(BPT) - Like many people, you may visit a pharmacy on a regular basis to fill prescriptions. However, you may not be aware of the options available to you when it comes to generic medications. For example, do you ever wonder why your prescription may not look the same every month? There may be multiple manufacturers of the generic medication you are prescribed, so the version of the generic you receive will depend on which pharmacy you go to or which manufacturer the pharmacy stocks on their shelf that month. It can all be very confusing.
When it comes to prescription medications, it’s important to make informed decisions—starting with knowing your options and the differences between brand name, traditional generics, and a third, lesser-known class of medications called Authorized Generics.
Here are five things to keep in mind when filling your next prescription:
1. Generic medications work in the same way as the brand, but they generally cost less.
Generic medications are available at lower costs than many brand name medications. Despite the fact that 90% of prescription drugs dispensed through retail pharmacies in the United States in 2019 were generics, they only accounted for 22% of total drug spending.1 The FDA website explains that “a generic medicine works in the same way and provides the same clinical benefit as its brand-name version” but tends to cost less than its brand name counterparts because the manufacturer does not have to repeat studies that were required of the brand name medicines to demonstrate safety and effectiveness.2
2. Traditional generic medications can vary in size, shape, and color.
Many traditional generics may have minor differences when compared to the brand name products on which they are based. These variances may include differences in shape, size, or color.3
Additionally, while FDA standards require that all generic medications have the same intended use and perform the same way in the human body as the brand, traditional generics may also have some variability from the brand in inactive ingredients. Inactive ingredients are usually harmless substances that do not affect the body. However, in some cases, changes in inactive ingredients may not be well tolerated in certain patients.4
3. There is another type of generic medication, Authorized Generics, which are made by brand name drug manufacturers.
An Authorized Generic is made by the manufacturer of the original brand name drug, but it does not use the brand name on the label. They are generally the same size and shape as the brand name version and in limited circumstances may be a different color. Authorized Generics are typically made in the same manufacturing facility as the original brand and carry the legacy of the brand name product’s years of clinical research, data, and patient and physician experience.5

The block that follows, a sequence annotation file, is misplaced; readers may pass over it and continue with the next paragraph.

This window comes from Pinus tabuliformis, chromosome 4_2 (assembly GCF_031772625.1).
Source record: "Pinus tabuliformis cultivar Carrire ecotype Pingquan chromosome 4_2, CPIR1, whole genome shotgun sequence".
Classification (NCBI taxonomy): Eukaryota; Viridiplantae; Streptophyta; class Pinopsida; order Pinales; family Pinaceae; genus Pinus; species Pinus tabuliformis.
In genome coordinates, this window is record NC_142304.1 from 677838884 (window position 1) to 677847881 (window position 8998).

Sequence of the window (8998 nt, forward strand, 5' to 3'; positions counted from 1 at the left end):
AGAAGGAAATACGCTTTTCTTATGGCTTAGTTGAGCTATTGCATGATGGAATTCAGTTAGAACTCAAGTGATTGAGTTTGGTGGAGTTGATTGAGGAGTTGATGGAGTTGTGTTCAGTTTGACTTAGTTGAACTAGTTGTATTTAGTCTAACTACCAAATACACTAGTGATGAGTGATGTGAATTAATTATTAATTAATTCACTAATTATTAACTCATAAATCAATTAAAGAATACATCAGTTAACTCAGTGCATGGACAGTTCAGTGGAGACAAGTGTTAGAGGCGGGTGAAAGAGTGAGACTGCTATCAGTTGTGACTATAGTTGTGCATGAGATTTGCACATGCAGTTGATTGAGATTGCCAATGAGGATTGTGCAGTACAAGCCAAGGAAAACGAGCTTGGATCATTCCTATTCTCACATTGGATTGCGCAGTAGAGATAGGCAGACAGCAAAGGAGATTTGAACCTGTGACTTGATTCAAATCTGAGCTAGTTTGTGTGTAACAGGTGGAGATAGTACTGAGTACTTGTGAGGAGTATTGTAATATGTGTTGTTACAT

4. Authorized Generics are available at generic pricing.
A number of factors will determine how much you will pay for your medicine, including insurance co-pays, pharmacy charges, and savings cards. However, generics, including Authorized Generics, generally cost less than brand name medications. Authorized Generics are available at generic pricing. Please contact your insurance or pharmacy for your specific cost information.
5. You may have to do research to find an Authorized Generic.
Authorized Generics are not new, but many people don’t know about them or how to access them. And while not every medication with a generic option has an Authorized Generic version, many do. For a list of available Authorized Generics, you can visit the FDA website. It is also important to note that not all pharmacies stock Authorized Generics and you may need to ask your pharmacist to order them for you, or find a pharmacy that stocks the Authorized Generic version of your medication.
Greenstone, a U.S.-based company owned by Pfizer Inc., has been providing Authorized Generic versions of original brand name drugs for over 25 years. To help those looking for Greenstone medications, they recently launched a website, GreenstoneGenerics.com, so people can learn more about Authorized Generics and where to locate them. Greenstone also provides Authorized Generics from other manufacturers in addition to several generic products.
Information provided by Greenstone.
- Association for Available Medicines. The Case for Competition 2019 Generic Drug & Biosimilars Access & Savings in the U.S. Report. 2019. RxAccessReport.us.
- US Food and Drug Administration. Generic Drug Facts. https://www.fda.gov/drugs/generic-drugs/generic-drug-facts. Accessed February 18, 2020.
- US Food and Drug Administration. Generic drugs: Questions and Answers. https://www.fda.gov/drugs/questions-answers/generic-drugs-questions-answers. Accessed February 18, 2020.
- Smith Marsh DE. Bioequivalence and Interchangeability of Generic Drugs. Merck Manual. https://www.merckmanuals.com/home/drugs/brand-name-and-generic-drugs/bioequivalence-and-interchangeability-of-generic-drugs. Accessed February 18, 2020.
- US Food and Drug Administration. FDA list of authorized generic drugs. http://www.fda.gov/Drugs/DevelopmentApprovalProcess/HowDrugsareDevelopedandApproved/ApprovalApplications/AbbreviatedNewDrugApplicationANDAGenerics/ucm126389.htm. Accessed February 18, 2020.